Courtesy of Bob Burnside, a retired Los Angeles County Chief Lifeguard.
As part of this project, the first Spanish beach lifeguard training manual was developed primarily as a translation of the United States Life Saving Association manual. The development included a video depicting lifeguard issues throughout Mexico. Those efforts established Mexico’s first government lifeguard employees who now serve under the States Fire Division Chief.
Since the 1970’s, tourists and surfers alike had been traveling to a small village on Mexico’s Pacific Coast, a town named Puerto Escondido.
Burnside explains, “Dubbed the “Mexican Pipeline“, these awesome waves turned the sport of surfing more into a bullfight than a leisure activity. The powerful currents and the shallow sand bars, contribute to a year-round danger for swimmers and surfers alike. It is truly any lifeguard’s worst nightmare. It’s hard to imagine that, up until a few years ago, there were no lifeguards on this 3-mile stretch of beach not to mention anywhere in the State of Oaxaca, Mexico.
Years ago, a few local surfers were making rescues without equipment in conditions that would make any trained and equipped lifeguard think twice. Yet these brave young locals would continually put themselves in harm’s way to try and prevent the numerous drownings that would occur each and every year.”
A few visiting surfers from California started bringing down rescue equipment for themselves and their friends’ own protection. They left the equipment behind with the locals when they went home, establishing a local tradition.
In 1986, Burnside came to Puerto Escondido to surf the Mexican Pipeline. Since he had heard of the dangerous conditions and the need to bring rescue equipment, he arrived with 6 rescue tubes and a few pairs of fins. He recalls, “I could not believe that I was looking at 25-foot high, beautiful A-frame waves rolling in along the playa, but there were also horrendous rip currents spaced every 100 meters or so along the shore, boiling and churning with kelp, sand and everything they came in contact with as they raced violently seaward.”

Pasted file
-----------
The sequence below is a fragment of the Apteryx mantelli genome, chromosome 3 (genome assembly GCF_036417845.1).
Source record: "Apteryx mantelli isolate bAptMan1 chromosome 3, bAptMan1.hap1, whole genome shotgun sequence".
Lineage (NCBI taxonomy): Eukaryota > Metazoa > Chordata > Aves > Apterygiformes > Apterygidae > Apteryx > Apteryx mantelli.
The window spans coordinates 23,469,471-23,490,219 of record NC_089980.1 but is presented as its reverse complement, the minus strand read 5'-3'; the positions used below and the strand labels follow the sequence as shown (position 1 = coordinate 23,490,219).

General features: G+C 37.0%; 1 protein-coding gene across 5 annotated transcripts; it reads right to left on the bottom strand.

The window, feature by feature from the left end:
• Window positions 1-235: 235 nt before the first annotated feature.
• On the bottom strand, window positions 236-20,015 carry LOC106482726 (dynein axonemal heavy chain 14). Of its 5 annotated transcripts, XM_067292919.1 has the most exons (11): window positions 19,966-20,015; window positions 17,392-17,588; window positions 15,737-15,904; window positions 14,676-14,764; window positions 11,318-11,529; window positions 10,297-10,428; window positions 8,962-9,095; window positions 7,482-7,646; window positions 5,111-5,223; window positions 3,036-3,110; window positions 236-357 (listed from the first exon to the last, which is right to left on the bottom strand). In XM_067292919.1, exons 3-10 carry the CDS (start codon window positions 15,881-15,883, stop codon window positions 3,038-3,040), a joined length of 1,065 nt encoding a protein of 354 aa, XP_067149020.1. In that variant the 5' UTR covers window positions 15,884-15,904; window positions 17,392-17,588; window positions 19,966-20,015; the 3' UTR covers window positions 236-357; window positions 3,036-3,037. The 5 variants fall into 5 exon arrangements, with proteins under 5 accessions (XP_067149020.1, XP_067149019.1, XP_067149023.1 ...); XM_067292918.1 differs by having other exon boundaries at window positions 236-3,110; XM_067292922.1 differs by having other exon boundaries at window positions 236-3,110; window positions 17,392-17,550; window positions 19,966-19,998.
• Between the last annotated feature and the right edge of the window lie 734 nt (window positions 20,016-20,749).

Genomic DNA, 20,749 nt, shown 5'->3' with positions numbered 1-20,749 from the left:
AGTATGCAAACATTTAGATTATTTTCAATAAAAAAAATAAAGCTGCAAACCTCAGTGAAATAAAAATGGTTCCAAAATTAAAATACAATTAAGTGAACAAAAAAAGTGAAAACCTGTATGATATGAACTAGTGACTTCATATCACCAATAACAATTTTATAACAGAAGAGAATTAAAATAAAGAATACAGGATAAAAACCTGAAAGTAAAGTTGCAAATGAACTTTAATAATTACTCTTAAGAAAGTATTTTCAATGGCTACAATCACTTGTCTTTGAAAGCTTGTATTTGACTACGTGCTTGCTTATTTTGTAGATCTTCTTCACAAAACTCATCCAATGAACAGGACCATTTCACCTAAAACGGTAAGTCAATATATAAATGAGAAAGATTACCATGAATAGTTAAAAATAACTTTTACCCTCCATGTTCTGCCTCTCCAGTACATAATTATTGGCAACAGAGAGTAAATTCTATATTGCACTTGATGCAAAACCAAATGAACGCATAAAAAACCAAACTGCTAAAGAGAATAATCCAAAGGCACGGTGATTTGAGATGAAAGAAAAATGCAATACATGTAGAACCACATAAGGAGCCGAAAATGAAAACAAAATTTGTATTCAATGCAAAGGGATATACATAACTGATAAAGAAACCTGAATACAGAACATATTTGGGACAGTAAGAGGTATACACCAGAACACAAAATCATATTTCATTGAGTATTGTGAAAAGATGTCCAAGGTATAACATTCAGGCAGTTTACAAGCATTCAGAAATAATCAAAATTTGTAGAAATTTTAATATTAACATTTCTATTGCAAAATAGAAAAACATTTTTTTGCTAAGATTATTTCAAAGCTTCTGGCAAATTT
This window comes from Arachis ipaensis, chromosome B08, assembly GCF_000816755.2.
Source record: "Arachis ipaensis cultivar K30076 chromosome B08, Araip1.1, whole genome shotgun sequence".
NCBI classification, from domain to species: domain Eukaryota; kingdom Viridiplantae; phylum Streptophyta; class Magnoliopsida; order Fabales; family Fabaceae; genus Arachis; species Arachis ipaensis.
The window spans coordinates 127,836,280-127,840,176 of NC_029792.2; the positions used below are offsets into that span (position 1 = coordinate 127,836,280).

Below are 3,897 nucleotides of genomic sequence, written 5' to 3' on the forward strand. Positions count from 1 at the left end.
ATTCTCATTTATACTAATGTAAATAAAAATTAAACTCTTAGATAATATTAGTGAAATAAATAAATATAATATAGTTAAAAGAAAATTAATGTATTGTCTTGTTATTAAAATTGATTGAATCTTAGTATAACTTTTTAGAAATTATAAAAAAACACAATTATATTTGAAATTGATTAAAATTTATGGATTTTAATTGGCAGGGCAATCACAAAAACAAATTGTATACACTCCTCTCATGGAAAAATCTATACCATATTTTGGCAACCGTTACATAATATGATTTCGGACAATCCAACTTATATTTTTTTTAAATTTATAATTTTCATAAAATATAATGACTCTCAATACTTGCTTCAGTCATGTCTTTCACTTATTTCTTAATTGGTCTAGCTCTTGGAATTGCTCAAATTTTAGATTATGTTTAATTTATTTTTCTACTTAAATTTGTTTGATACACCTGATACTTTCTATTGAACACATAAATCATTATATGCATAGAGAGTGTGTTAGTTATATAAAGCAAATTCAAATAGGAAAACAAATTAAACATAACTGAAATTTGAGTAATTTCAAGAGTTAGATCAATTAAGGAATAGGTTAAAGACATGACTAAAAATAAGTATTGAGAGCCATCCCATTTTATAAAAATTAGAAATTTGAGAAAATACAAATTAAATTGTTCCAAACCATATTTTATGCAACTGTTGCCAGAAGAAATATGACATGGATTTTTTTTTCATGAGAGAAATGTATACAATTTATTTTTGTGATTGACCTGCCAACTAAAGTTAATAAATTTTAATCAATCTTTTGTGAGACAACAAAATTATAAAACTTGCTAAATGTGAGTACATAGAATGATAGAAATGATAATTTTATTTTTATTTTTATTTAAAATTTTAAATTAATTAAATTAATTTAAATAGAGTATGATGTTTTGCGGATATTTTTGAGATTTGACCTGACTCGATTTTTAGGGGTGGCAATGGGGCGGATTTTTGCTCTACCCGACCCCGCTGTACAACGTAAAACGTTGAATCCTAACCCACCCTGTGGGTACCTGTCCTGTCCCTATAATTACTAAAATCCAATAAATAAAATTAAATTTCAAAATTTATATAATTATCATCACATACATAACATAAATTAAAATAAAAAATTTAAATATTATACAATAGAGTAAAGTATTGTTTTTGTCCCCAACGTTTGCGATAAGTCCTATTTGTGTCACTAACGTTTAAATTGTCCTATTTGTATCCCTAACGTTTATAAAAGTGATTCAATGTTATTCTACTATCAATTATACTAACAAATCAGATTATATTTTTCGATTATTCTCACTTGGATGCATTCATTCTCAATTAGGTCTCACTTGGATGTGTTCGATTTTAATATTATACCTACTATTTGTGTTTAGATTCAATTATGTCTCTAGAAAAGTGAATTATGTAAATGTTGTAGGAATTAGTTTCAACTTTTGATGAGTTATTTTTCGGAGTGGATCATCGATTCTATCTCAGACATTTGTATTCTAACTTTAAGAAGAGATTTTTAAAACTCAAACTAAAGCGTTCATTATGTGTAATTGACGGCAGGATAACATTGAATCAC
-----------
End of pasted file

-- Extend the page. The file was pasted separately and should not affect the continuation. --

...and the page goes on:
Jose Luise Estrada, a local Mexican surfer, told Burnside of the many rescue he and his surfing buddies made without any equipment or training. One thing led to another and Estrada was supplied with rescue equipment, and lifeguard training and served as the first captain of the Zicatella Salvavidas Club de Mexico together with Jorge Perez, Miguel Baylon, Juan Luis Bohorqez, Pablo Juarez, Jim Prewitt, Pablo Sarmiento, and Francisco Samperio.
The United States Lifesaving Association gave its full support to the group and Burnside was appointed as its liaison. By 1994, Burnside was asked by the governor’s office to submit a master water safety plan for the entire coastal region of Oaxaca.
In 1995, during his honeymoon to Puerto Escondido, Huntington Beach Marine Safety Officer Matthew Karl met Burnside. Karl volunteered to support the local lifeguarding efforts and established Club Tortuga as its chairman with Burnside as its Chief Advisor Patron. Kai Weisser, Marshall Parks, Tom Thayer, Don Johnson, Rob Webb, Victor Zavala, Gabriel Correa, and Roberto Madrigal were also part of the early Club Tortuga.
Club Tortuga led to the formation of Los Busos Club Zipolite and other locally remote volunteer groups. The Junior and Handicapped Junior Lifeguard programs were started within Zicatella Salvavidas Club de Mexico that continue to this day as well as the Mexican Lifeguard Exchange between Puerto Escondido and Huntington Beach [California].
In 2014, Bob Burnside received a Paragon Award for his outstanding and influential lifelong contributions to Aquatic Safety in acknowledgement of his work both in Mexico and as the first president of the Surf Lifesaving Association in 1964.
“The annual Paragon Awards bring some of the most interesting and fascinating people each year to the Hall of Fame,” said International Swimming Hall of Fame President and CEO Bruce Wigo. “These are the unsung heroes who make competitive and recreational aquatics possible, who save lives, who promote water safety and further aquatic education.”
Burnside continues to compete in ocean competitions at the age of 82.
Copyright © 2014 by World Open Water Swimming Association